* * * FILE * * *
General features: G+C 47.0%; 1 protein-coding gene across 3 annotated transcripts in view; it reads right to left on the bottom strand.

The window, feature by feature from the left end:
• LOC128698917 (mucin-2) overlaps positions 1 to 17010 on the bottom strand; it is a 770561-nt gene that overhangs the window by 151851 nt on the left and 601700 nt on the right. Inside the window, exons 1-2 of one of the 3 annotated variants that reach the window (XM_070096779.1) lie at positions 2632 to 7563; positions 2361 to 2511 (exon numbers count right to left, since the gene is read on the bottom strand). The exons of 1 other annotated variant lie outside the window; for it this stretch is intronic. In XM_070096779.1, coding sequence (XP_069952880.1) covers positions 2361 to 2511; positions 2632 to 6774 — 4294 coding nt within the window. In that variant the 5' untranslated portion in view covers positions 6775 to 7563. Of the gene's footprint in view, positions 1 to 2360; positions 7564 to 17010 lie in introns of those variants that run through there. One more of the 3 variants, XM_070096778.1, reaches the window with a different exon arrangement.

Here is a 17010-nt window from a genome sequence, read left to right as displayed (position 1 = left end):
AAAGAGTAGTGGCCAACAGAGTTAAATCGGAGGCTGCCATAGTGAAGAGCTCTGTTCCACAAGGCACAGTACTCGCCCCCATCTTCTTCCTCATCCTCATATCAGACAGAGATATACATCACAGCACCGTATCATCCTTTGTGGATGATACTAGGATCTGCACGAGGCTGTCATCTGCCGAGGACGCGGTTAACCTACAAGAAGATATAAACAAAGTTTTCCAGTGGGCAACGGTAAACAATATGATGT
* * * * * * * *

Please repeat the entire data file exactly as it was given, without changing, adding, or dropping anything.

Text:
General features: G+C 47.0%; 1 protein-coding gene across 3 annotated transcripts in view; it reads right to left on the bottom strand.

The window, feature by feature from the left end:
• LOC128698917 (mucin-2) overlaps positions 1 to 17010 on the bottom strand; it is a 770561-nt gene that overhangs the window by 151851 nt on the left and 601700 nt on the right. Inside the window, exons 1-2 of one of the 3 annotated variants that reach the window (XM_070096779.1) lie at positions 2632 to 7563; positions 2361 to 2511 (exon numbers count right to left, since the gene is read on the bottom strand). The exons of 1 other annotated variant lie outside the window; for it this stretch is intronic. In XM_070096779.1, coding sequence (XP_069952880.1) covers positions 2361 to 2511; positions 2632 to 6774 — 4294 coding nt within the window. In that variant the 5' untranslated portion in view covers positions 6775 to 7563. Of the gene's footprint in view, positions 1 to 2360; positions 7564 to 17010 lie in introns of those variants that run through there. One more of the 3 variants, XM_070096778.1, reaches the window with a different exon arrangement.

Here is a 17010-nt window from a genome sequence, read left to right as displayed (position 1 = left end):
AAAGAGTAGTGGCCAACAGAGTTAAATCGGAGGCTGCCATAGTGAAGAGCTCTGTTCCACAAGGCACAGTACTCGCCCCCATCTTCTTCCTCATCCTCATATCAGACAGAGATATACATCACAGCACCGTATCATCCTTTGTGGATGATACTAGGATCTGCACGAGGCTGTCATCTGCCGAGGACGCGGTTAACCTACAAGAAGATATAAACAAAGTTTTCCAGTGGGCAACGGTAAACAATATGATGT